Portland, Ore. - A faster, less expensive way to prototype microfluidic chips has been developed at Purdue University.
For just a few dollars, the tiny chips- which sense potential toxins in molecule-sized samples-can now be fabricated in hours, not weeks, and at room temperature instead of in vacuum ovens.
The method developed at Purdue (West Lafayette, Ind.) mates specially selected and prepared nanoscale "wicks" with easy-to-assemble polymer deposition. The chips and the postage-stamp-sized analytic devices made with them have potential applications in food safety, biosecurity, clinical diagnostics, pharmaceuticals and electronics, according to the researchers.
Microfluidic chips employ nanoscale channels through which samples of potential toxins are sensed in molecular-sized quantities, enabling these "chemistry labs on a chip" to give early warning of danger before it accumulates to dangerous levels.
Until now, expensive high-temperature semiconductor ovens were required to fabricate the microfluidic channels through which the chip-mounted chem lab senses the world. But the Purdue method uses off-the-shelf polymers and nanoscale fibers to create microfluidic chips inexpensively, at room temperature, in about two hours.
"We have brought the design and manufacture of these microfluidic devices within the reach of any engineer or scientist, who can now easily test their ideas and conduct research within a typical laboratory setting," said Michael Ladisch, a biomedical engineer who developed the technique with assistance from Tom Huang, a graduate student in chemical engineering. "This whole device can be developed and in operation in less than two hours."
Microfluidic devices use nanoscale techniques to sense as little as a single molecule of a known toxin. Usually a silicon substrate is used. Channels are grown on it through photolithography and high-temperature vapor deposition. But Ladisch uses a glass substrate, placing fiber wicks on it, then fixing them in place with a flexible polymer, polydimethylsiloxane (commonly known as PDMS).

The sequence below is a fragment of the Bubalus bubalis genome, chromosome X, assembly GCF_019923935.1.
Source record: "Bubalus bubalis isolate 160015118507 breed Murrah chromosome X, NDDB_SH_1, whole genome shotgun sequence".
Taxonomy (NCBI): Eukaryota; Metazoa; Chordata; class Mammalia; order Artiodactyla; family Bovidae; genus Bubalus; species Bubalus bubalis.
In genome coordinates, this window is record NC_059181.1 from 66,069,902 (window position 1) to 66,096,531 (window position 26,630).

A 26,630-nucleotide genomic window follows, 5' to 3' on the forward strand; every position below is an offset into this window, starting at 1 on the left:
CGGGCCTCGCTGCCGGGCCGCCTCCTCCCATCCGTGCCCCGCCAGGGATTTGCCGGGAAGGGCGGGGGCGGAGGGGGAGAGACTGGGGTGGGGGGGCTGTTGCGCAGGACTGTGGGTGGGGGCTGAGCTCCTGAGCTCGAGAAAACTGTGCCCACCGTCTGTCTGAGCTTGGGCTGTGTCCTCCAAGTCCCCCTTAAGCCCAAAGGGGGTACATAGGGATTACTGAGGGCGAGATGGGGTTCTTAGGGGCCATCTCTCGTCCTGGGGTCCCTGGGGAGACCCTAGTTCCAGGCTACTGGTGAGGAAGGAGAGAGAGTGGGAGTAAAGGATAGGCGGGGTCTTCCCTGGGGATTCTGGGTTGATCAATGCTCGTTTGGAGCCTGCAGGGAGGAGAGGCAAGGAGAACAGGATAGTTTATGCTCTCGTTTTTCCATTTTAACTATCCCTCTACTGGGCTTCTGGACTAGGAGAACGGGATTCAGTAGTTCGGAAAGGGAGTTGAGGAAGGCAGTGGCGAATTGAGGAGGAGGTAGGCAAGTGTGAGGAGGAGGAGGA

Using glass microscope slides and tweezers, thin glass fibers are placed atop the glass, after which the PDMS is press-fit over the assembly. The sandwiched fibers act as wicks, sensing the world at one end and delivering molecule-sized samples of what they sense to the other end of the channel.'Tight seal'
"The chemical properties of the PDMS allow it to stick to the glass slide with enough strength to form a tight seal, which permits us to pump liquids through the channel," Ladisch observed.
The tests, done with fiber wicks in the micron-sized range, demonstrated how different types of proteins could be separated from a mixed solution. But the microfluidic device itself could have much broader applications. For instance, not only do different types of fibers enable selective sampling of the environment, but chemistry inside the channel can determine what flows through and what sticks, so that different types of molecules could be separated out, streamlining the sensing of airborne toxins, foodborne pathogens and biological agents and diagnosing disease.
Also contributing to the project were Nate Mosier, an assistant professor of agricultural and biological engineering; Rashid Bashir, an associate professor of electrical and computer engineering; researchers Woo-Jin Chang and Demir Akin in electrical and computer engineering; and Rafel Gomez, a graduate student in electrical and chemical engineering.